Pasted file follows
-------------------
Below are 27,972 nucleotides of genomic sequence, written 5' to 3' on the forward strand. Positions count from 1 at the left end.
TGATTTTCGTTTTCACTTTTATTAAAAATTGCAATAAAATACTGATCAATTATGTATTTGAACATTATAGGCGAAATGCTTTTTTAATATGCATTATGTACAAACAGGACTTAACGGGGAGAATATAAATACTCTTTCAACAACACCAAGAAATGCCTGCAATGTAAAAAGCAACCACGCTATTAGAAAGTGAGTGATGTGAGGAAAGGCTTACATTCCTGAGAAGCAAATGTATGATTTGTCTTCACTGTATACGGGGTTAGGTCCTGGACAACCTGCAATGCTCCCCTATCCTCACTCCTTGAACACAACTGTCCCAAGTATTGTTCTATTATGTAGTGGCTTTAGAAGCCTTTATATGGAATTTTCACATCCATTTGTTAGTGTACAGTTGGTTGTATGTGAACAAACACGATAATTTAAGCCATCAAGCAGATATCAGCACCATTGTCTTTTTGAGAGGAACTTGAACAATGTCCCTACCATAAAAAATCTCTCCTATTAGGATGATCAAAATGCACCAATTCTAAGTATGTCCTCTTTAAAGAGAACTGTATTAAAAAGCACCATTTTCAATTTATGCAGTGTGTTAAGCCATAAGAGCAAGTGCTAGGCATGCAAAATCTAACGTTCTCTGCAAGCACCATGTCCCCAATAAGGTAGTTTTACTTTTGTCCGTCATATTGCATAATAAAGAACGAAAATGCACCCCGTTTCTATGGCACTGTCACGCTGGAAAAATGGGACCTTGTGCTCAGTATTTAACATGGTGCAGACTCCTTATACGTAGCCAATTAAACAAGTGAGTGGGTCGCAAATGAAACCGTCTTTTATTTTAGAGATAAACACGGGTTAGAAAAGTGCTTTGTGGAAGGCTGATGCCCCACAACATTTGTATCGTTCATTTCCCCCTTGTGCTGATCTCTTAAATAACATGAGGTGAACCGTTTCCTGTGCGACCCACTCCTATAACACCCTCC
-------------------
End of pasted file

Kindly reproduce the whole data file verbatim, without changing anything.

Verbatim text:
Below are 27,972 nucleotides of genomic sequence, written 5' to 3' on the forward strand. Positions count from 1 at the left end.
TGATTTTCGTTTTCACTTTTATTAAAAATTGCAATAAAATACTGATCAATTATGTATTTGAACATTATAGGCGAAATGCTTTTTTAATATGCATTATGTACAAACAGGACTTAACGGGGAGAATATAAATACTCTTTCAACAACACCAAGAAATGCCTGCAATGTAAAAAGCAACCACGCTATTAGAAAGTGAGTGATGTGAGGAAAGGCTTACATTCCTGAGAAGCAAATGTATGATTTGTCTTCACTGTATACGGGGTTAGGTCCTGGACAACCTGCAATGCTCCCCTATCCTCACTCCTTGAACACAACTGTCCCAAGTATTGTTCTATTATGTAGTGGCTTTAGAAGCCTTTATATGGAATTTTCACATCCATTTGTTAGTGTACAGTTGGTTGTATGTGAACAAACACGATAATTTAAGCCATCAAGCAGATATCAGCACCATTGTCTTTTTGAGAGGAACTTGAACAATGTCCCTACCATAAAAAATCTCTCCTATTAGGATGATCAAAATGCACCAATTCTAAGTATGTCCTCTTTAAAGAGAACTGTATTAAAAAGCACCATTTTCAATTTATGCAGTGTGTTAAGCCATAAGAGCAAGTGCTAGGCATGCAAAATCTAACGTTCTCTGCAAGCACCATGTCCCCAATAAGGTAGTTTTACTTTTGTCCGTCATATTGCATAATAAAGAACGAAAATGCACCCCGTTTCTATGGCACTGTCACGCTGGAAAAATGGGACCTTGTGCTCAGTATTTAACATGGTGCAGACTCCTTATACGTAGCCAATTAAACAAGTGAGTGGGTCGCAAATGAAACCGTCTTTTATTTTAGAGATAAACACGGGTTAGAAAAGTGCTTTGTGGAAGGCTGATGCCCCACAACATTTGTATCGTTCATTTCCCCCTTGTGCTGATCTCTTAAATAACATGAGGTGAACCGTTTCCTGTGCGACCCACTCCTATAACACCCTCC